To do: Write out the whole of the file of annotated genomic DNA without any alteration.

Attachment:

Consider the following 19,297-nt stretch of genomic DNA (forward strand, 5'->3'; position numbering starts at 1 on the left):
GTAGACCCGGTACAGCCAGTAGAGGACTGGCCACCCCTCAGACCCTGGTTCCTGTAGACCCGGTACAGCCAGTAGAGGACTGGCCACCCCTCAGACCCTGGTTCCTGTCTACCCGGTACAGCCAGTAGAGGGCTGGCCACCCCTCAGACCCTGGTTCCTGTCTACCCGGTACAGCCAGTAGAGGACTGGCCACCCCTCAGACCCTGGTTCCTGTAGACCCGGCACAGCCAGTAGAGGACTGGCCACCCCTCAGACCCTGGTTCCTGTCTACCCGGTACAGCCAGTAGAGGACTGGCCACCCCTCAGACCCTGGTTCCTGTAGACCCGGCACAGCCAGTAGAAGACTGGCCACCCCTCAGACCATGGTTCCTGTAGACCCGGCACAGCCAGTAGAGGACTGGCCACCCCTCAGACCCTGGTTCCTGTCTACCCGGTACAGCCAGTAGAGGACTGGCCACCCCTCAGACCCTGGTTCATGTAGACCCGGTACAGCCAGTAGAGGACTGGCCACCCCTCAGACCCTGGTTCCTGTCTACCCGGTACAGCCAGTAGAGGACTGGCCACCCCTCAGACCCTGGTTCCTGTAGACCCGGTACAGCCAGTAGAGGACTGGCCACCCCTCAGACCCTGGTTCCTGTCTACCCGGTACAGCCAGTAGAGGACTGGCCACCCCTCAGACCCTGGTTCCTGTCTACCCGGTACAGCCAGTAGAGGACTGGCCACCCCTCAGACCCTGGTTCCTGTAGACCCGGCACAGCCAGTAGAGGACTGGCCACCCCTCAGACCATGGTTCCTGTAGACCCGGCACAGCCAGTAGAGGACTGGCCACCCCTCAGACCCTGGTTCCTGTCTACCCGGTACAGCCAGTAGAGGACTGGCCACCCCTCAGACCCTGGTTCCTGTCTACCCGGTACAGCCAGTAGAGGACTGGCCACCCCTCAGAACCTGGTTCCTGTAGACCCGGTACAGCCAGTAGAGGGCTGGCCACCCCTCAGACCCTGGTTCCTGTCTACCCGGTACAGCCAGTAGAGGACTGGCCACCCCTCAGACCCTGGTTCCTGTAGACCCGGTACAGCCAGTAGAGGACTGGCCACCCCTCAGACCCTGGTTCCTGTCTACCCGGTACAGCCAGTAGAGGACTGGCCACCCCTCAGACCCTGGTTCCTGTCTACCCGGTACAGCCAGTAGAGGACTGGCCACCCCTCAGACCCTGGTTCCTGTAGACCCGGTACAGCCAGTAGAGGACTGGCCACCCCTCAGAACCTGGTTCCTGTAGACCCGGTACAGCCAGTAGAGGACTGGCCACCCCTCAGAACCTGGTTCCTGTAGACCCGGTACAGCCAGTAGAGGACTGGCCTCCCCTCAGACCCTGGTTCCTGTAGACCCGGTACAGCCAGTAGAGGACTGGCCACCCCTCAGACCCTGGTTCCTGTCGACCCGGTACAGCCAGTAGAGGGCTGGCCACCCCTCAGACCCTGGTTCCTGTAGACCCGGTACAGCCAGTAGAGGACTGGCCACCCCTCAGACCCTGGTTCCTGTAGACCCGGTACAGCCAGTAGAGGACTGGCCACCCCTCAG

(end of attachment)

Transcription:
Consider the following 19,297-nt stretch of genomic DNA (forward strand, 5'->3'; position numbering starts at 1 on the left):
GTAGACCCGGTACAGCCAGTAGAGGACTGGCCACCCCTCAGACCCTGGTTCCTGTAGACCCGGTACAGCCAGTAGAGGACTGGCCACCCCTCAGACCCTGGTTCCTGTCTACCCGGTACAGCCAGTAGAGGGCTGGCCACCCCTCAGACCCTGGTTCCTGTCTACCCGGTACAGCCAGTAGAGGACTGGCCACCCCTCAGACCCTGGTTCCTGTAGACCCGGCACAGCCAGTAGAGGACTGGCCACCCCTCAGACCCTGGTTCCTGTCTACCCGGTACAGCCAGTAGAGGACTGGCCACCCCTCAGACCCTGGTTCCTGTAGACCCGGCACAGCCAGTAGAAGACTGGCCACCCCTCAGACCATGGTTCCTGTAGACCCGGCACAGCCAGTAGAGGACTGGCCACCCCTCAGACCCTGGTTCCTGTCTACCCGGTACAGCCAGTAGAGGACTGGCCACCCCTCAGACCCTGGTTCATGTAGACCCGGTACAGCCAGTAGAGGACTGGCCACCCCTCAGACCCTGGTTCCTGTCTACCCGGTACAGCCAGTAGAGGACTGGCCACCCCTCAGACCCTGGTTCCTGTAGACCCGGTACAGCCAGTAGAGGACTGGCCACCCCTCAGACCCTGGTTCCTGTCTACCCGGTACAGCCAGTAGAGGACTGGCCACCCCTCAGACCCTGGTTCCTGTCTACCCGGTACAGCCAGTAGAGGACTGGCCACCCCTCAGACCCTGGTTCCTGTAGACCCGGCACAGCCAGTAGAGGACTGGCCACCCCTCAGACCATGGTTCCTGTAGACCCGGCACAGCCAGTAGAGGACTGGCCACCCCTCAGACCCTGGTTCCTGTCTACCCGGTACAGCCAGTAGAGGACTGGCCACCCCTCAGACCCTGGTTCCTGTCTACCCGGTACAGCCAGTAGAGGACTGGCCACCCCTCAGAACCTGGTTCCTGTAGACCCGGTACAGCCAGTAGAGGGCTGGCCACCCCTCAGACCCTGGTTCCTGTCTACCCGGTACAGCCAGTAGAGGACTGGCCACCCCTCAGACCCTGGTTCCTGTAGACCCGGTACAGCCAGTAGAGGACTGGCCACCCCTCAGACCCTGGTTCCTGTCTACCCGGTACAGCCAGTAGAGGACTGGCCACCCCTCAGACCCTGGTTCCTGTCTACCCGGTACAGCCAGTAGAGGACTGGCCACCCCTCAGACCCTGGTTCCTGTAGACCCGGTACAGCCAGTAGAGGACTGGCCACCCCTCAGAACCTGGTTCCTGTAGACCCGGTACAGCCAGTAGAGGACTGGCCACCCCTCAGAACCTGGTTCCTGTAGACCCGGTACAGCCAGTAGAGGACTGGCCTCCCCTCAGACCCTGGTTCCTGTAGACCCGGTACAGCCAGTAGAGGACTGGCCACCCCTCAGACCCTGGTTCCTGTCGACCCGGTACAGCCAGTAGAGGGCTGGCCACCCCTCAGACCCTGGTTCCTGTAGACCCGGTACAGCCAGTAGAGGACTGGCCACCCCTCAGACCCTGGTTCCTGTAGACCCGGTACAGCCAGTAGAGGACTGGCCACCCCTCAG